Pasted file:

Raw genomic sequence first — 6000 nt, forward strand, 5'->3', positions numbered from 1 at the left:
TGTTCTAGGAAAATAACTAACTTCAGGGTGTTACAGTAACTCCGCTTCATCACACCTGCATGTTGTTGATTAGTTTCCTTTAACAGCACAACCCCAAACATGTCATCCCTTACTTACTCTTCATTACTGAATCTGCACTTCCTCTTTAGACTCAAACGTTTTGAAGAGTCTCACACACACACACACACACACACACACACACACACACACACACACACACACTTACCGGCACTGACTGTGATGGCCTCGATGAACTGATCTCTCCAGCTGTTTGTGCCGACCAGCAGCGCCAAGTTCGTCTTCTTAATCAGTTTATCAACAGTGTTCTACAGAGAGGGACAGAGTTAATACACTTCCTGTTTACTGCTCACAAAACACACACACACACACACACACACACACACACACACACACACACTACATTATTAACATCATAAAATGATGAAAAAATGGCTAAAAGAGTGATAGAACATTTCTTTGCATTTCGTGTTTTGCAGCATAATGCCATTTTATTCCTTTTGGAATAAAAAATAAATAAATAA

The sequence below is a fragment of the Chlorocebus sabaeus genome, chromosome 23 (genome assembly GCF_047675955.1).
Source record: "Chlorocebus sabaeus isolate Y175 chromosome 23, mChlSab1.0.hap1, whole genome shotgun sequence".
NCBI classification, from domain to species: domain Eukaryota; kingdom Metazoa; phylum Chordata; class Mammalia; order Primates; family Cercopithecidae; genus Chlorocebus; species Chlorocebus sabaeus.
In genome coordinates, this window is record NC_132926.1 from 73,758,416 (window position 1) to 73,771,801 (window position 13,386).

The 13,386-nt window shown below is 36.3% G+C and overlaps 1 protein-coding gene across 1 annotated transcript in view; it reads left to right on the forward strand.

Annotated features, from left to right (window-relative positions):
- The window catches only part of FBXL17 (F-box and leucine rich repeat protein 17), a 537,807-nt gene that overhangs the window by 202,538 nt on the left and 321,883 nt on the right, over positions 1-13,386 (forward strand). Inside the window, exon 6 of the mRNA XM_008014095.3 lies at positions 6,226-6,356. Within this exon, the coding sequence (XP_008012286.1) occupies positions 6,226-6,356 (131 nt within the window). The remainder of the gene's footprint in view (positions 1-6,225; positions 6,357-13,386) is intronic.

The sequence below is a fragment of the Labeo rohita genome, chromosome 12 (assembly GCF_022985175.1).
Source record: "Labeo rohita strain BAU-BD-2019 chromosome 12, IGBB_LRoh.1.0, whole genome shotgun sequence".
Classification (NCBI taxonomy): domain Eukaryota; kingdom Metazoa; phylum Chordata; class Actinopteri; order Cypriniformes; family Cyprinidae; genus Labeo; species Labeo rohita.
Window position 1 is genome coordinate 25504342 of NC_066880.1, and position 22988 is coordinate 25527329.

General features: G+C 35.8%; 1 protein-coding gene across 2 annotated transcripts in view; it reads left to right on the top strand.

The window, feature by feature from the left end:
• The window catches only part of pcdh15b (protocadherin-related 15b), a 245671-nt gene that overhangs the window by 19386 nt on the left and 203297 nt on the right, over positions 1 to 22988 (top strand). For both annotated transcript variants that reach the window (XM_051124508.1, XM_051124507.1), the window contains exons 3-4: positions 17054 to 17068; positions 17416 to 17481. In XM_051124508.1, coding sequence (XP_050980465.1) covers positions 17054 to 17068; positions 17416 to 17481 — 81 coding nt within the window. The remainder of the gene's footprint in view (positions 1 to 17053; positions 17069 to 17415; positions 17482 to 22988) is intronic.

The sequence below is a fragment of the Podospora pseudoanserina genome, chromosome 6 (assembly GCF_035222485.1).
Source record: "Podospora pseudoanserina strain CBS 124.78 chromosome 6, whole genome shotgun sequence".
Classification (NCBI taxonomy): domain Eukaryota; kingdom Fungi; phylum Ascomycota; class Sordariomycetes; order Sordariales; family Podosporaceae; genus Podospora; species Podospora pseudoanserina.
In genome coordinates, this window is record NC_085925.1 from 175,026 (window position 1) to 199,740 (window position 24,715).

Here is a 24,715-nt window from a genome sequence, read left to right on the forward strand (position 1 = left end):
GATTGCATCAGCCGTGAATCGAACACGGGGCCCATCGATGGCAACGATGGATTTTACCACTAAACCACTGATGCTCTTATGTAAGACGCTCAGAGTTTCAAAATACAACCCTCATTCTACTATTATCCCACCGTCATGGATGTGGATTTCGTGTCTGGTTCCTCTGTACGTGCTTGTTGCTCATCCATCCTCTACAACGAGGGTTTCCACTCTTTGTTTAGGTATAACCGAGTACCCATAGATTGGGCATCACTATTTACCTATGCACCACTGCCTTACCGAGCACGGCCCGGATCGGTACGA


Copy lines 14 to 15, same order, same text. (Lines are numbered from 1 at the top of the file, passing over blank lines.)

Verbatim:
General features: G+C 35.8%; 1 protein-coding gene across 2 annotated transcripts in view; it reads left to right on the top strand.

The window, feature by feature from the left end: